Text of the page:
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Landscape: Betting the Farm

Commodity Crop Recovery Is a Challenge
and a Gamble in Western Iowa

Story by Carol Bodensteiner, photos courtesy Scott Olson/Lee Valley, Inc.

As spring approaches this year, Walter Utman is warily watching the Missouri River. And the levees.

Snowmelt and spring rains predictably cause the river to rise by March, but it’s the unexpected that Utman is contemplating as he plans his planting. Utman farms 900 acres four miles west of Harrison County’s Modale, right up against the Missouri River.

When the river left its banks in the summer of 2011, he lost 120 acres of corn and soybeans. “I couldn’t imagine that the river would do what it did last year,” says Utman, recalling flood waters that the USDA Farm Service Agency reports damaged 284,000 acres in six Iowa counties. “I still can’t imagine it.”

Utman says he and his wife, Ruth, went to bed each night wondering whether the dike a quarter mile from their home would hold, protecting the farmstead they’d farmed since 1978.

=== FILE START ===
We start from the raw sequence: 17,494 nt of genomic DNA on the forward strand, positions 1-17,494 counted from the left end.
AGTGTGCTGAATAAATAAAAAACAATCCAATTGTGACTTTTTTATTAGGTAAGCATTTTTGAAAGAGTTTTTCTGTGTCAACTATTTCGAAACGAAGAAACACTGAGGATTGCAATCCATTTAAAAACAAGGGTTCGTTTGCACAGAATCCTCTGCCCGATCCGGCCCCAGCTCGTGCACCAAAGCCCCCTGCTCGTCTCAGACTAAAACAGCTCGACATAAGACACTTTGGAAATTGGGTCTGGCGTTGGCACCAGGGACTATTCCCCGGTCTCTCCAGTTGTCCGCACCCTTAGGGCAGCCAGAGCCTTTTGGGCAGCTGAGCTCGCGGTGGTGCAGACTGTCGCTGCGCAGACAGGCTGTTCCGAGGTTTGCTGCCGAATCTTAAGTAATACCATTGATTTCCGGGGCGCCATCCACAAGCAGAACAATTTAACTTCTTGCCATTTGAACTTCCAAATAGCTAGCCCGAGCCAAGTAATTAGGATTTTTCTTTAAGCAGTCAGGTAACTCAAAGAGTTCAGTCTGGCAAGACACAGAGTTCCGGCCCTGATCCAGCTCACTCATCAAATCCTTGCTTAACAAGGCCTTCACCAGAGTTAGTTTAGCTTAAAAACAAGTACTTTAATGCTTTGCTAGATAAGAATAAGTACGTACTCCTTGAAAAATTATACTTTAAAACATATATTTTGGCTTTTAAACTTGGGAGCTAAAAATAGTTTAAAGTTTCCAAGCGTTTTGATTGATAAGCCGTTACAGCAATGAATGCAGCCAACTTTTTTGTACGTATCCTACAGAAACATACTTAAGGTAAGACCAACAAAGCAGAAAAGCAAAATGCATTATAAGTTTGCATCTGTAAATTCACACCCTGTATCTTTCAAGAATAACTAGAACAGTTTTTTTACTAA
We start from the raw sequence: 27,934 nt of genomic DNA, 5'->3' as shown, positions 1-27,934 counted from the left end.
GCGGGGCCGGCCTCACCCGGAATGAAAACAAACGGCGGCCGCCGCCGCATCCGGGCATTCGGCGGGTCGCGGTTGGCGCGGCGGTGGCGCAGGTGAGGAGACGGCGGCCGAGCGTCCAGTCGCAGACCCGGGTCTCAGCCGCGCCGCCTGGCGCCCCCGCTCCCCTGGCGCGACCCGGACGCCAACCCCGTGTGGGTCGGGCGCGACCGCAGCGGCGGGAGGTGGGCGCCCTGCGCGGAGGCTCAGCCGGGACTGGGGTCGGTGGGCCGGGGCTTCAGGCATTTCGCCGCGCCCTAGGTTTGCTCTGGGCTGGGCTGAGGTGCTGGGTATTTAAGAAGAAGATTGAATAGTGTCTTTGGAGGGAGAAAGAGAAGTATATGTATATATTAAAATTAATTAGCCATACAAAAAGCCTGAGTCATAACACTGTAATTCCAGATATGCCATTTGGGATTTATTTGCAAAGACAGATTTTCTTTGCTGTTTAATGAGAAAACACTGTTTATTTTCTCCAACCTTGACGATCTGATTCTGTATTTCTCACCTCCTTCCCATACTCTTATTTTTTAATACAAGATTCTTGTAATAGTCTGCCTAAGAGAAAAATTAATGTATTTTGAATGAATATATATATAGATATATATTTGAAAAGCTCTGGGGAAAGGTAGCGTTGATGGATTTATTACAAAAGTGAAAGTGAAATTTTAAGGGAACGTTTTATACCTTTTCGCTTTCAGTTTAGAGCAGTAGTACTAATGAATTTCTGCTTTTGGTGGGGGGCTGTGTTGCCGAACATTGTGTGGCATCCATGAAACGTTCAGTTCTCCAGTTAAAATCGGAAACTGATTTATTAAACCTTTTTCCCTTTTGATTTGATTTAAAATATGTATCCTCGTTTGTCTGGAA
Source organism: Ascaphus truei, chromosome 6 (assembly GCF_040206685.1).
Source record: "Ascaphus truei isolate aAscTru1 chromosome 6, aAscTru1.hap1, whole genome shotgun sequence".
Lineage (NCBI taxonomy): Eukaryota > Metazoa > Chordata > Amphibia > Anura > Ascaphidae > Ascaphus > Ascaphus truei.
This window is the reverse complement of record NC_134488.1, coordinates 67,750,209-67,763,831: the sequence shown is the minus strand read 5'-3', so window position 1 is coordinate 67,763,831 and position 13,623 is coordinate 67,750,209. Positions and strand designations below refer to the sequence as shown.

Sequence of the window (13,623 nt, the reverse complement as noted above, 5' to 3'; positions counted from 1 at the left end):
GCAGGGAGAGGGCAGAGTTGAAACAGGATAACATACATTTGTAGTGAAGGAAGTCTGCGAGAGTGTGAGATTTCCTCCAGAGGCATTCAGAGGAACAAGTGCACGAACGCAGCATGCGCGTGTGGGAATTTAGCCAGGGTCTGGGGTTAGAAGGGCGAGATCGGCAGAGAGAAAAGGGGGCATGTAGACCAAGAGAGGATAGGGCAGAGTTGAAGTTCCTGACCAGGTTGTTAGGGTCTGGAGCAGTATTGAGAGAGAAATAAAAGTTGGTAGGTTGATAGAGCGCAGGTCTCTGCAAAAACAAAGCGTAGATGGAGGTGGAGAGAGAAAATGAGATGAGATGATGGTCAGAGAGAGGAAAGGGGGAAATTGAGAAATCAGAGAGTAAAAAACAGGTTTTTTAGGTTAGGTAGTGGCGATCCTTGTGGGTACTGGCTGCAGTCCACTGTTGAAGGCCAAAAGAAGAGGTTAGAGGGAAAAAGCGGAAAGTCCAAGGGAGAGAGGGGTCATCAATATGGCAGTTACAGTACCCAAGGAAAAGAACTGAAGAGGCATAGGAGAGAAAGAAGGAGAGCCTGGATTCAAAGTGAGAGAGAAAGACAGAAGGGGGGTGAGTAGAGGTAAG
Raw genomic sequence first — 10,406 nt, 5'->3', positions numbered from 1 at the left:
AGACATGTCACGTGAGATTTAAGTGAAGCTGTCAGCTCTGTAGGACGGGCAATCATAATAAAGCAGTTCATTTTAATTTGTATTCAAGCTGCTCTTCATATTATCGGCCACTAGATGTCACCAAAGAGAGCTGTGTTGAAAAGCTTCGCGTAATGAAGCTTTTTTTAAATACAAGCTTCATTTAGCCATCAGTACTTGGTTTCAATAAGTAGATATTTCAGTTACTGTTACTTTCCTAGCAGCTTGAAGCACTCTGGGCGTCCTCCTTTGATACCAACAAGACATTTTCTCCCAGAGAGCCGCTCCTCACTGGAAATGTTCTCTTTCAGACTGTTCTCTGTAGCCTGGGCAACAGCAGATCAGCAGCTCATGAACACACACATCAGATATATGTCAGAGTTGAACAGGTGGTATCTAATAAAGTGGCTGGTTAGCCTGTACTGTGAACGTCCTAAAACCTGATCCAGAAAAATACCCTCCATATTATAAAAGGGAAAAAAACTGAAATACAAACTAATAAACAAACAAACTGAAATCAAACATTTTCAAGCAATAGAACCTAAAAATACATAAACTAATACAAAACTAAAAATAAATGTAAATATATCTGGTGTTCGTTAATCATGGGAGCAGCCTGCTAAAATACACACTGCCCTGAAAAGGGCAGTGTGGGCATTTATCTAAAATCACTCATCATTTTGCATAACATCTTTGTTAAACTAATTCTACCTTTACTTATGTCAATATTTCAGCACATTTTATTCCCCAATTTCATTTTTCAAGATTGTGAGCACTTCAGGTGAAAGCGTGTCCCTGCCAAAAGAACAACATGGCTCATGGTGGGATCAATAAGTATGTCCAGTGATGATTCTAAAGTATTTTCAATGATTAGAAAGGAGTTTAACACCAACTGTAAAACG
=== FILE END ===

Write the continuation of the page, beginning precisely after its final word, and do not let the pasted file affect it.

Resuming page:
“Nights were pretty unnerving. Sometimes we’d hear the train. We were sure it was the train — but what if it wasn’t?”

A few times they abandoned their home to stay with their daughter in Missouri Valley, just for a chance to sleep through the night.

Utman considers himself lucky. The dike held.

Elsewhere the damage was extensive. Almost 90 percent of Iowa’s flooded acres were cropland. The Iowa Farm Bureau estimates the economic loss at $207 million.

Iowa farmers were in the fields as soon as the water receded and the land dried enough, says Clarke McGrath, an Iowa State University Extension field agronomy manager. Returning flooded fields to productive cropland, however, is no easy task. According to McGrath, the flood created at least two major problems.

The first is visible: The river moved the land, depositing sand dunes up to 15 feet high while scouring out ravines 20 to 30 feet deep.The second is concealed below the surface: When water stands on the land for too long, the soil is robbed of oxygen, which, to oversimplify, alters soil chemistry and inhibits nutrient uptake by plants. The so-called flooded soil syndrome produced aerobically dead land.

“I was amazed at the damage. This is what a big, powerful river can do,” says McGrath.

(Read more Betting the Farm)

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